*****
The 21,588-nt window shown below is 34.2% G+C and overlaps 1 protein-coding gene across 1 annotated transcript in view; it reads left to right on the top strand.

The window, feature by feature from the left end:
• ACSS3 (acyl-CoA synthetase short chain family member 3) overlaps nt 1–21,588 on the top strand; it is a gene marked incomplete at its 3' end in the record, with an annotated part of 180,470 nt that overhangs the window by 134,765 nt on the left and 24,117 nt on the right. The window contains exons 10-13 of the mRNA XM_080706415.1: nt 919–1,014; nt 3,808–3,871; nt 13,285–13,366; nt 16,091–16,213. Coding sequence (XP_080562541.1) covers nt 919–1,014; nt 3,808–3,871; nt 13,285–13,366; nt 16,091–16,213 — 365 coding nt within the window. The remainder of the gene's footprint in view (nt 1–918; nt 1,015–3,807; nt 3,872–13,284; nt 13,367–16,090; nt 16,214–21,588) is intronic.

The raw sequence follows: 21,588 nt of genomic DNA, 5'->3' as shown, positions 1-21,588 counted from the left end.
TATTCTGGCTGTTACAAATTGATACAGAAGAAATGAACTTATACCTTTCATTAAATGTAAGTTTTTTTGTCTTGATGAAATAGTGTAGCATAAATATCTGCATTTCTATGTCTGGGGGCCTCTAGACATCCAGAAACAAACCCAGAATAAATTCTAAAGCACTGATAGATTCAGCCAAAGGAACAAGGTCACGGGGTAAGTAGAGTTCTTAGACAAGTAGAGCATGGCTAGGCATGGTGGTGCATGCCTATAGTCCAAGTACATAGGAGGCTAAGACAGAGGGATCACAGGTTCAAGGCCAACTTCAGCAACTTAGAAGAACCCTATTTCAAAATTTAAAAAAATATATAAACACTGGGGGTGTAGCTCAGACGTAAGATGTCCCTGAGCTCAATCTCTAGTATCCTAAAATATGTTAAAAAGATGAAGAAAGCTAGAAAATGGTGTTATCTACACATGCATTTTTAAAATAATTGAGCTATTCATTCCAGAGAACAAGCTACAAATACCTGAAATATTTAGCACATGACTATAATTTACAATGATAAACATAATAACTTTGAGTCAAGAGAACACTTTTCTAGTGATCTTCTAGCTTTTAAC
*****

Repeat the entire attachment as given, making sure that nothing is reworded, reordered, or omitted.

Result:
The 21,588-nt window shown below is 34.2% G+C and overlaps 1 protein-coding gene across 1 annotated transcript in view; it reads left to right on the top strand.

The window, feature by feature from the left end:
• ACSS3 (acyl-CoA synthetase short chain family member 3) overlaps nt 1–21,588 on the top strand; it is a gene marked incomplete at its 3' end in the record, with an annotated part of 180,470 nt that overhangs the window by 134,765 nt on the left and 24,117 nt on the right. The window contains exons 10-13 of the mRNA XM_080706415.1: nt 919–1,014; nt 3,808–3,871; nt 13,285–13,366; nt 16,091–16,213. Coding sequence (XP_080562541.1) covers nt 919–1,014; nt 3,808–3,871; nt 13,285–13,366; nt 16,091–16,213 — 365 coding nt within the window. The remainder of the gene's footprint in view (nt 1–918; nt 1,015–3,807; nt 3,872–13,284; nt 13,367–16,090; nt 16,214–21,588) is intronic.

The raw sequence follows: 21,588 nt of genomic DNA, 5'->3' as shown, positions 1-21,588 counted from the left end.
TATTCTGGCTGTTACAAATTGATACAGAAGAAATGAACTTATACCTTTCATTAAATGTAAGTTTTTTTGTCTTGATGAAATAGTGTAGCATAAATATCTGCATTTCTATGTCTGGGGGCCTCTAGACATCCAGAAACAAACCCAGAATAAATTCTAAAGCACTGATAGATTCAGCCAAAGGAACAAGGTCACGGGGTAAGTAGAGTTCTTAGACAAGTAGAGCATGGCTAGGCATGGTGGTGCATGCCTATAGTCCAAGTACATAGGAGGCTAAGACAGAGGGATCACAGGTTCAAGGCCAACTTCAGCAACTTAGAAGAACCCTATTTCAAAATTTAAAAAAATATATAAACACTGGGGGTGTAGCTCAGACGTAAGATGTCCCTGAGCTCAATCTCTAGTATCCTAAAATATGTTAAAAAGATGAAGAAAGCTAGAAAATGGTGTTATCTACACATGCATTTTTAAAATAATTGAGCTATTCATTCCAGAGAACAAGCTACAAATACCTGAAATATTTAGCACATGACTATAATTTACAATGATAAACATAATAACTTTGAGTCAAGAGAACACTTTTCTAGTGATCTTCTAGCTTTTAAC